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Marfan Syndrome

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Question : what do Michael Phelps (pictured below), Abraham Lincoln and Osama Bin Laden have in common?

Answer : they were all diagnosed with Marfan Syndrome. 

Marfan syndrome is a genetic disorder that affects the body’s connective tissue.  Connective tissue helps to hold the body’s cells, organs, and tissues together and also helps to control how the body grows and develops. 

There are also several disorders related to Marfan syndrome that cause people to struggle with the same or similar physical problems, and anyone affected by these disorders needs an early and accurate diagnosis.

Marfan syndrome is a serious condition, and some complications can be potentially life-threatening.  Although there is no cure for Marfan syndrome, advances in medical care are helping people live a normal lifespan.  That is why early and accurate diagnosis is so important, not only for people with Marfan syndrome, but also for those with related disorders. 

It arises from an inheritable condition in which one of the key structural proteins, in the body, ‘fibrillin-1’, is faulty.  

It can be transferred as an autosomal (meaning one of the chromosomes that is not a sex chromosome) dominant gene, meaning there is a 50:50 chance of it passing to offspring when one of the prospective parents has the defective gene.

If both parents have this abnormal gene, then all of their children would be affected. Families with a Marfan screened positive case can undergo genetic counselling to provide guidance on the condition and risks of complications. This can help reduce life threatening complications as well as improve the quality of life by reducing the harm from relatively minor (but still life affecting) disorders, e.g. visual disturbances.

In about a quarter of cases, the abnormal gene occurs spontaneously, i.e. the other close relatives are clear of this abnormal fibrillin-1 making gene. This protein is part of the ‘glue’ that holds tissues in the body together, so a deficit in its amount can affect different parts of the body, such as the eyes, joints, heart, major blood vessels and the skin. It is seen in about 1 in 5000 people, affecting males and females.   

Some people are hardly affected by this condition, whilst others have the full range of its features.

The affected parts of the body are :

1. Skeleton - Height and disproportionately long limbs and dental problems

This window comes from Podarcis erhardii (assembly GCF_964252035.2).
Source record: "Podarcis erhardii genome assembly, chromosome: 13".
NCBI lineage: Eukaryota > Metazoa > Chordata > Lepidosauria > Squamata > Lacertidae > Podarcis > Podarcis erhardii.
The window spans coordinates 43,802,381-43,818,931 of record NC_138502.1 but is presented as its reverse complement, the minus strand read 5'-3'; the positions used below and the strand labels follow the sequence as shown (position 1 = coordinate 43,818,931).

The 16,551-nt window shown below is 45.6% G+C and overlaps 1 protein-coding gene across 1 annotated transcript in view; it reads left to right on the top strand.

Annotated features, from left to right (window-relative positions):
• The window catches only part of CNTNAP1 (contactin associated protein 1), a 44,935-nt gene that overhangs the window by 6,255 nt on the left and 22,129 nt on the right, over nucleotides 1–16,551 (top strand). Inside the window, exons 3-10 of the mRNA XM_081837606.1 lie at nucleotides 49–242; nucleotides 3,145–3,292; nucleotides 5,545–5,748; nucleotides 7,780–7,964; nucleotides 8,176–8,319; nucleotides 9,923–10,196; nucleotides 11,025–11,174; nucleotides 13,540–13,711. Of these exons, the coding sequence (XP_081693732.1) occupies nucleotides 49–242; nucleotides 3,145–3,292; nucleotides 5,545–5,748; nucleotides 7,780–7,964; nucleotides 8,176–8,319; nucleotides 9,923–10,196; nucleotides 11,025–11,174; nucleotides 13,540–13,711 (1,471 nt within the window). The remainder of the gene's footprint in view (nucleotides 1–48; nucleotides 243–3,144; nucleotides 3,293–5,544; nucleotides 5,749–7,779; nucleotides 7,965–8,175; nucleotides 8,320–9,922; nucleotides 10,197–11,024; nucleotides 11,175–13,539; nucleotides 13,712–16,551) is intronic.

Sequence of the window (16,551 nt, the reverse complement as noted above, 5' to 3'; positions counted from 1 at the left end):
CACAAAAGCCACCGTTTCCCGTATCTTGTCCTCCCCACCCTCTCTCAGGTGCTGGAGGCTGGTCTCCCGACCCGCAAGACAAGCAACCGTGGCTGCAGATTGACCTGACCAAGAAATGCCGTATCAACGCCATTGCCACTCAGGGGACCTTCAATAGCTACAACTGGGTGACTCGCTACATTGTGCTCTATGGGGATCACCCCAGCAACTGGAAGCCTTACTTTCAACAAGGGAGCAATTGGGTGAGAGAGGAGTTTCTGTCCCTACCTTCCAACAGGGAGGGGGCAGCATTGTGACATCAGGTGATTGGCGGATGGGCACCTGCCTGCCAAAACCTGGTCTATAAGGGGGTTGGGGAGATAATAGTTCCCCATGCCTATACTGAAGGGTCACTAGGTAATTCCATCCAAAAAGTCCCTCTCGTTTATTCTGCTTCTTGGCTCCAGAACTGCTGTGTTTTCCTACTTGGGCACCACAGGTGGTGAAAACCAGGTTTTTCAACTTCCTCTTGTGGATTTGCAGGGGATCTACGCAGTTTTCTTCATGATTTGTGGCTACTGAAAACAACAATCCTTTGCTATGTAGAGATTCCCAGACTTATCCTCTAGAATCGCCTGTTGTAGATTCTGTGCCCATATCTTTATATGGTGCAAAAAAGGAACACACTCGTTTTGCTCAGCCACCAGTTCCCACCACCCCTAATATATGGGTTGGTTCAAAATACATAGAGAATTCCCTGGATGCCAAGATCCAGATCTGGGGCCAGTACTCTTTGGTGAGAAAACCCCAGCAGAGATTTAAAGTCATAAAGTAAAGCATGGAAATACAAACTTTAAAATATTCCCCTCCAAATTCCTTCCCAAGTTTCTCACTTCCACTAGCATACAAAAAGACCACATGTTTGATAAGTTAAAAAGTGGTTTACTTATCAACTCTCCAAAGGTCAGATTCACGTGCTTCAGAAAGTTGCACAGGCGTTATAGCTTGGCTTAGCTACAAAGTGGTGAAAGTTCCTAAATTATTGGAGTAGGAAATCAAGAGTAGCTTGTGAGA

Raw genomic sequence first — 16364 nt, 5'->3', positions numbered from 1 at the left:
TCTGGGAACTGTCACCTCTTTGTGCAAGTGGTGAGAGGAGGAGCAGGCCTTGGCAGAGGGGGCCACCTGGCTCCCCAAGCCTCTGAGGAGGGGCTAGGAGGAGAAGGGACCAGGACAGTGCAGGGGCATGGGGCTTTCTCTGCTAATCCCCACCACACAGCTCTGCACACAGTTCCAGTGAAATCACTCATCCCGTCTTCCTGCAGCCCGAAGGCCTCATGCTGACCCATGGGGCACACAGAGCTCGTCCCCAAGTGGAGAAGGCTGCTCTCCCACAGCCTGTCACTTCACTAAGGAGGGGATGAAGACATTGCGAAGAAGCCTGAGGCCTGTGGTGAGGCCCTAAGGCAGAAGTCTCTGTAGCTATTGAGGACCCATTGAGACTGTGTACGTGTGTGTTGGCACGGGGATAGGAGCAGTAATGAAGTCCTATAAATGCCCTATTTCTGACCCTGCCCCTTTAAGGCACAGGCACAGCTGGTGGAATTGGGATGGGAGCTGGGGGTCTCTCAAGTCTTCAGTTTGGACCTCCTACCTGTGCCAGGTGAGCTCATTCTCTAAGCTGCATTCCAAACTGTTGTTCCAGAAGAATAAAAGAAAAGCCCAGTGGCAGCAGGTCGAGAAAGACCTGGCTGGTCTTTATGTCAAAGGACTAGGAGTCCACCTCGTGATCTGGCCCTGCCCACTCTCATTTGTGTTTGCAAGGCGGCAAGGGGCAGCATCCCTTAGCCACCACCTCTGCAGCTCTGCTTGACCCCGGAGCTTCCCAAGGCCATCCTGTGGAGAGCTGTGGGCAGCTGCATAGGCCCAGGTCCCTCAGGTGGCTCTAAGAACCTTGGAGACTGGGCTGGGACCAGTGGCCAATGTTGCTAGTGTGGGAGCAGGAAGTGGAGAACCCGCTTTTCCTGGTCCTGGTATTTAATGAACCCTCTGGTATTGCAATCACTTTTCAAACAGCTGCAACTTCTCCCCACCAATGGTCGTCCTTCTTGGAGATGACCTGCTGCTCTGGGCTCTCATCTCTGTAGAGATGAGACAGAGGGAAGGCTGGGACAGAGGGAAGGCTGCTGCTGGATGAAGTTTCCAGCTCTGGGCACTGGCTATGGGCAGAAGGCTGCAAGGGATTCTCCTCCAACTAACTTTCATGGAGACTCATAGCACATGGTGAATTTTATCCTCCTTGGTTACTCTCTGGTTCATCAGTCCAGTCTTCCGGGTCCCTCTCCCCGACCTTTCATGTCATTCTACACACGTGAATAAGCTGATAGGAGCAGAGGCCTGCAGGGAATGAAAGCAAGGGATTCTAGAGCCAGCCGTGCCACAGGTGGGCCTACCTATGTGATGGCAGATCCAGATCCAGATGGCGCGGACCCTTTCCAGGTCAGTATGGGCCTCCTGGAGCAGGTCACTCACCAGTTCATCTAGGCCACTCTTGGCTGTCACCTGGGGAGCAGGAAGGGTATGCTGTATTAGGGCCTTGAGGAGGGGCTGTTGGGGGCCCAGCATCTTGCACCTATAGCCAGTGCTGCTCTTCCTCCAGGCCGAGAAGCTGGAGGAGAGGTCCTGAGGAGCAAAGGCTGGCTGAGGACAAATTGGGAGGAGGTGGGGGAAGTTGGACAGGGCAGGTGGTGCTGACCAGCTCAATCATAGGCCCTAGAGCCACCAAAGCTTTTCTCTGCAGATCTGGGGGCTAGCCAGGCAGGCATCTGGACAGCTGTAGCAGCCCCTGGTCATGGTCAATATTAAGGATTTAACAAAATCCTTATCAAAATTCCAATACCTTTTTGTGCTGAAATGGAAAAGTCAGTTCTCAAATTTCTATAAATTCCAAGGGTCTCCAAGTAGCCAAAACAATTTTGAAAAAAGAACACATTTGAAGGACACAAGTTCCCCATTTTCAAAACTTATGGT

Adults and children tend to be long, ‘lanky’ and have long fingers, toes, arms and legs. They may have dental problems owing to a narrow mid-face meaning that the space inside the mouth is reduced so the teeth are ‘overcrowded’.

There can also be curvature of the spine and the breastbone can be abnormally shaped, either going inward or bulging outward.

2. The Skin

There is an increased tendency to have stretch marks and to sometimes take longer to heal, although this does vary.

3. Ophthalmic complications

The lens in the eye may not be in the correct position, giving rise to visual problems and even dislocation of the lens, or the lens can evolve into becoming a cataract and so also impeding vision. Another serious complication is retinal detachment.

4.  Major arteries

The major blood vessel, the aorta, has to be able to accommodate the high pressures that come out of the pumping heart, from the left ventricle. The normal adult blood pressure is 120mmHg over 70mmHg, and the pressure is transmitted through to the vessel wall (the aorta). Owing to the decreased amount of fibrillin-1 protein, the wall of the aorta may become thin and a bubble like structure (an aneurysm) can form. This is at risk of rupturing and is a well-recognised cause of sudden death. This can be monitored by performing echocardiography (ultrasound of the heart) and, if required, referral to a cardiothoracic specialist can be made. Within the heart, the protein deficiency may lead to leaky valves, causing heart failure; patients can be screened and monitored for this too, which can be life-saving as well. It is very important that pregnant women with Marfan Syndrome are closely monitored during pregnancy as there are changes in blood pressure and the body’s physiology that can put extra stress on the heart and large blood vessels.

5. Lung Collapse

In some patients, there may be small ‘bubbles’ in the lung tissue which can burst and lead to lung collapse.


Early diagnosis improves the quality of life and may help to reduce life threatening events. Screening families of affected patients is therefore highly important.

The identified patients should undergo monitoring for the risk of these complications. The team that is usually involved is a paediatrician, geneticist, ophthalmologist, orthopaedic surgeon/physiotherapist, and cardiologist.

If you want further information about this particular topic, or wish to discuss the possibility of bringing a claim for Clinical Negligence - or indeed any other type of injury, please contact the Dutton Gregory Clinical Negligence Team on (01202) 315005, or email  

NB This article does not constitute legal advice and should not be relied on as such. No responsibility for the accuracy and/or correctness of the information and commentary set out in the article, or for any consequences of relying on it, is assumed or accepted by any member of Dutton Gregory LLP.